Today’s e-commerce engines requires massive computing power.
The massively-parallel CPU architecture of the servers can be useful in many areas of commerce, such as immediate fraud detection (verifying a credit card on the spot, for example), or for getting an instant snapshot of customer sentiment from millions of social media messages.
E-commerce represents a large chunk of this digital universe — accumulating customers’ social media activity, geolocation services, web browser histories, and abandoned online shopping carts.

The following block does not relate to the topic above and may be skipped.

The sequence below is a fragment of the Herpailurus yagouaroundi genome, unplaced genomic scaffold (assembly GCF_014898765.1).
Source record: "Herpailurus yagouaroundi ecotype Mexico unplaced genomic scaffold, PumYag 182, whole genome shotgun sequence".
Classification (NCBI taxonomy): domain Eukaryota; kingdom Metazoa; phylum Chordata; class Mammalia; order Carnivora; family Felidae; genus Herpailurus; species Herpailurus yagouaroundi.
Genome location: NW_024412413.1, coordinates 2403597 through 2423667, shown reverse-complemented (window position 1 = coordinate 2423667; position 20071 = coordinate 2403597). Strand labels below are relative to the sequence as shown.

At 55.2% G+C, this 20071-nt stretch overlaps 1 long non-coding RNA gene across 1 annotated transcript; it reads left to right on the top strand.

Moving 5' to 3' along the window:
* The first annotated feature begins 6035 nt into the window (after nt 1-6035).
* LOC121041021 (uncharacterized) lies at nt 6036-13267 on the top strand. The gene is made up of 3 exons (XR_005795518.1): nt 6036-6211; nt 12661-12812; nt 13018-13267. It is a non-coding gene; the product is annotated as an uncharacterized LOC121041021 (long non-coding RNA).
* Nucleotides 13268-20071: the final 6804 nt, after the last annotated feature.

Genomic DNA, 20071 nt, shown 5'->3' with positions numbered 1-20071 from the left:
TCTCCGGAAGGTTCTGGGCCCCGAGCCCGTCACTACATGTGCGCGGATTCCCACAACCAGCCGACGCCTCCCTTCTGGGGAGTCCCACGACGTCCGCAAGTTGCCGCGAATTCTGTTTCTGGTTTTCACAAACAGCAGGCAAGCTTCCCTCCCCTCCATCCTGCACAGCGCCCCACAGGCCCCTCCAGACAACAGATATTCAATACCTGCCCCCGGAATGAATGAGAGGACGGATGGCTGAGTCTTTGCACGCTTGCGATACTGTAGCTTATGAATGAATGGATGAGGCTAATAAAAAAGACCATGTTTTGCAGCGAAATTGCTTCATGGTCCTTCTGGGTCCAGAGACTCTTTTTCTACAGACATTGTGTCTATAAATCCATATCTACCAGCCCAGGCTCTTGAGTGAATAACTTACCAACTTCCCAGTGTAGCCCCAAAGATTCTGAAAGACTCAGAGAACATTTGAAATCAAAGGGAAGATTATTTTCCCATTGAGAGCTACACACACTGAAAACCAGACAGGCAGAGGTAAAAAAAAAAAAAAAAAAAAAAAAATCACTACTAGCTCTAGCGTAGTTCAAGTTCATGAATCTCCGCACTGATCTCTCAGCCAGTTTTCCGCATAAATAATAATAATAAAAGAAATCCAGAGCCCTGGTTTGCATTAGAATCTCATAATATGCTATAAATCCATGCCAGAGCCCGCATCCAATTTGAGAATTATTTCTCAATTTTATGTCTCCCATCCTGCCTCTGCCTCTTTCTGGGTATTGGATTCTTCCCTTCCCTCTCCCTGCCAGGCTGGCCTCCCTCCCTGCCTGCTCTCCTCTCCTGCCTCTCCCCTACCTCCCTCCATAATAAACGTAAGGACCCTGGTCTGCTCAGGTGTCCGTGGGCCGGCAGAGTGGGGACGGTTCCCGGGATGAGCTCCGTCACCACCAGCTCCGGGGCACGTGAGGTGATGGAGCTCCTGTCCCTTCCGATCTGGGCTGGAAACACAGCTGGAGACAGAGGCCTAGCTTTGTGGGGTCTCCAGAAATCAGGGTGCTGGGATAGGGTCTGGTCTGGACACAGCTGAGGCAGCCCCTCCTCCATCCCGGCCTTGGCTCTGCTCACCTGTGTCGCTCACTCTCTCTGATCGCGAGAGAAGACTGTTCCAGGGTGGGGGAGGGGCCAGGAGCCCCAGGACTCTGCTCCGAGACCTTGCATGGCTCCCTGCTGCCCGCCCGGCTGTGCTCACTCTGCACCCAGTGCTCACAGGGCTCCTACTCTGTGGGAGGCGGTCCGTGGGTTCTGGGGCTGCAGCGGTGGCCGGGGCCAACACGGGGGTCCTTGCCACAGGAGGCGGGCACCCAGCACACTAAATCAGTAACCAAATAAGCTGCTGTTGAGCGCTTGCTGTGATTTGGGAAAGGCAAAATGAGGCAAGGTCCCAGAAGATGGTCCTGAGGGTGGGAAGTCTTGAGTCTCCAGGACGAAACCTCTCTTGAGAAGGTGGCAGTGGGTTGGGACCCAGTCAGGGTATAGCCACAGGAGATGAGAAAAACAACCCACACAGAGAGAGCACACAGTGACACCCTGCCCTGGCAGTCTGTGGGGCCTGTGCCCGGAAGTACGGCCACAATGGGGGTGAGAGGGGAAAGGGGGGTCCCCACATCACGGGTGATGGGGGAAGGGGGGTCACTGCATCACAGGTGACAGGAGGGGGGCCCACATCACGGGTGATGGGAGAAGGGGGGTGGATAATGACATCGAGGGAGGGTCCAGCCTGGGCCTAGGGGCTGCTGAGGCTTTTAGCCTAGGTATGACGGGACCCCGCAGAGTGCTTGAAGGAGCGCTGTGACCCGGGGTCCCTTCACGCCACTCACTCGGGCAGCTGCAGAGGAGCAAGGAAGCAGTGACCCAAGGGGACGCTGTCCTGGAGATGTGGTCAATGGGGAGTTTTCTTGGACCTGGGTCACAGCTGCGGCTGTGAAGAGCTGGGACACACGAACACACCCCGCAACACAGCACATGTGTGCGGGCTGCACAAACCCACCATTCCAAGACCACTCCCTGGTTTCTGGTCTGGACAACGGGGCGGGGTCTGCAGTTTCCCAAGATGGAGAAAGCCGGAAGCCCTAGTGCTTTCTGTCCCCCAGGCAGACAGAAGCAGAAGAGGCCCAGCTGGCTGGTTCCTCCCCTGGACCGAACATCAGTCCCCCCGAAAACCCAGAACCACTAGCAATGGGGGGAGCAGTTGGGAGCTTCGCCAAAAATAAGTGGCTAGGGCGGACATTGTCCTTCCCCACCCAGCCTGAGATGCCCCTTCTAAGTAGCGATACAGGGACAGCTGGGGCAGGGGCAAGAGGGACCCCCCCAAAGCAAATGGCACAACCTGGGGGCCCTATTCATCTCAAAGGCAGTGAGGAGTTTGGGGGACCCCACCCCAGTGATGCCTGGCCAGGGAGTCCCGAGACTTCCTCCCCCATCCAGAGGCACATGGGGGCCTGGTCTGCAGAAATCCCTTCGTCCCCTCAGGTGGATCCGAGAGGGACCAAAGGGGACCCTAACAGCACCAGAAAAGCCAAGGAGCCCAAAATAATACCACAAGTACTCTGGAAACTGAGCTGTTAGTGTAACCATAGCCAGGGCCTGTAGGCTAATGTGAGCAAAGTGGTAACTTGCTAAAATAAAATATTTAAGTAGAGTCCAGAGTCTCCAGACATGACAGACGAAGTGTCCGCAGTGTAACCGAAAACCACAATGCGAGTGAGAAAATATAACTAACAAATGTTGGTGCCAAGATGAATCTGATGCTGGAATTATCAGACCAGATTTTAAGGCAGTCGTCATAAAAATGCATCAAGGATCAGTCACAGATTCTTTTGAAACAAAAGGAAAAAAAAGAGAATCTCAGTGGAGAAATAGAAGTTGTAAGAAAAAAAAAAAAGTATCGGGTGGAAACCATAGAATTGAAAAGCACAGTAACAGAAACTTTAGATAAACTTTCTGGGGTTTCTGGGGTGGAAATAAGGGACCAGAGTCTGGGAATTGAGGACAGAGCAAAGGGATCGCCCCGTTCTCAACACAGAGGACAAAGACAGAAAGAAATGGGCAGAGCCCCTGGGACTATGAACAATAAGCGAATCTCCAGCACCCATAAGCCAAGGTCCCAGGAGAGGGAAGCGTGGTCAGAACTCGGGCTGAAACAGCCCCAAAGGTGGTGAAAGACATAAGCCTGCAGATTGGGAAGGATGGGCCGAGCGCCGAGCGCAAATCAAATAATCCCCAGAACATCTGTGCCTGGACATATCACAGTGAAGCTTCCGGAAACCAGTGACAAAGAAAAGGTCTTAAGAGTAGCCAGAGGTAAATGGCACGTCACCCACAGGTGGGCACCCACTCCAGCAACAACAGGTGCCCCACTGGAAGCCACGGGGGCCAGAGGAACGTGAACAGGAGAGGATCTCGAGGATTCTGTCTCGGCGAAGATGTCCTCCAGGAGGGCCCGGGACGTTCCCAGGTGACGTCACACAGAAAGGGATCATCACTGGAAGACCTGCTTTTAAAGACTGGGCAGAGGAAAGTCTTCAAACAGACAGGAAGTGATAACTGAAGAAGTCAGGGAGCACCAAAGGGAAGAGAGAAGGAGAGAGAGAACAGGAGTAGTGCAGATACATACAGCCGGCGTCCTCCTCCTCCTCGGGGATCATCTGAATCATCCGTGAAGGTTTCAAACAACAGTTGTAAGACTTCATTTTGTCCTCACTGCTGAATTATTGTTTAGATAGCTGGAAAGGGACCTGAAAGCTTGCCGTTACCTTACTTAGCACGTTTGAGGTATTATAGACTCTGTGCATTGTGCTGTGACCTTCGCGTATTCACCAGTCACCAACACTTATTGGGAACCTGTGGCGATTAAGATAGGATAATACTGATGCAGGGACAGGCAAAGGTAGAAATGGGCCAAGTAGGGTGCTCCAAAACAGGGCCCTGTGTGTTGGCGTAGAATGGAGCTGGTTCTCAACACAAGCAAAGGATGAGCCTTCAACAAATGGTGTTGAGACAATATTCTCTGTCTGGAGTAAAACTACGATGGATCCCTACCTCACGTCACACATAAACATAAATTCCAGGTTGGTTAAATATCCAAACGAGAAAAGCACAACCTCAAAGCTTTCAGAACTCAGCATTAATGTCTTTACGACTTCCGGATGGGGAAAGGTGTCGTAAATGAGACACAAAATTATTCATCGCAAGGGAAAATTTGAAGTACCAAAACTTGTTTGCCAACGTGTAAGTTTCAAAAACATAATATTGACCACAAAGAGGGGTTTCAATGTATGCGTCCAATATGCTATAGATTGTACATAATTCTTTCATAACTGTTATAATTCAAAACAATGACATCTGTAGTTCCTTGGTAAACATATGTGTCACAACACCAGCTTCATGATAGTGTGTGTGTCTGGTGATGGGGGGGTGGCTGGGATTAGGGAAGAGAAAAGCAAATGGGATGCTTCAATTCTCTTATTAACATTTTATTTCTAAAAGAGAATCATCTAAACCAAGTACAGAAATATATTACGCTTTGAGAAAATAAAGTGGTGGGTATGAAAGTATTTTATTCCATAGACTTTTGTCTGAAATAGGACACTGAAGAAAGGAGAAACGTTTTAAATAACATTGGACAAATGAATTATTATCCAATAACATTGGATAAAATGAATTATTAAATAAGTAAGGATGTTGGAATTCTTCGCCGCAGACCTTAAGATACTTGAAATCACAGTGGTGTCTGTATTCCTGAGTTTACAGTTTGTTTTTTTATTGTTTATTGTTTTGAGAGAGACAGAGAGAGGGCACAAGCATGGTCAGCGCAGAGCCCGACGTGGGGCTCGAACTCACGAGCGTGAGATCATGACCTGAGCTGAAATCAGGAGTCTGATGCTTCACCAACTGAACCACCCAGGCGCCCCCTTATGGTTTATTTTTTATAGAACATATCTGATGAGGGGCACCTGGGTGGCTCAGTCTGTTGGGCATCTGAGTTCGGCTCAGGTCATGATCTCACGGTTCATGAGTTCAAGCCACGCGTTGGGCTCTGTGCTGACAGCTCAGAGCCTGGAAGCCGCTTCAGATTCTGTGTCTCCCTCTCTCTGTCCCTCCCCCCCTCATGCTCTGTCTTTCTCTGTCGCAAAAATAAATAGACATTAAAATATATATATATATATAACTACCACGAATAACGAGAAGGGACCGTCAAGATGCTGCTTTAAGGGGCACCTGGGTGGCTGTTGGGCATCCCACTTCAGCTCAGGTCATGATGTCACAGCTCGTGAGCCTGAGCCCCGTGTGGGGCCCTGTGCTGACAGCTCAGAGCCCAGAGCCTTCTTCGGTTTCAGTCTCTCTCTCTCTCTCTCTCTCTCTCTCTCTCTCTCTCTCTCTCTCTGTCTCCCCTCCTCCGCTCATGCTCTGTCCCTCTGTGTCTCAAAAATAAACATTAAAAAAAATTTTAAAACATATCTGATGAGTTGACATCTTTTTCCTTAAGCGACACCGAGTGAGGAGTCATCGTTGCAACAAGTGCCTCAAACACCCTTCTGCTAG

Although gathering consumer data is great, analyzing the data is what gives e-commerce companies a distinct advantage. E-commerce companies leveraging big data analytics can understand their customers’ purchasing behavior in the context of current market trends. In turn, these companies tailor their marketing directly to customer preferences, create new products that meet customer needs, and ensure that employees provide the level of service customers expect.
Clearly, big data can have a significant effect on e-commerce.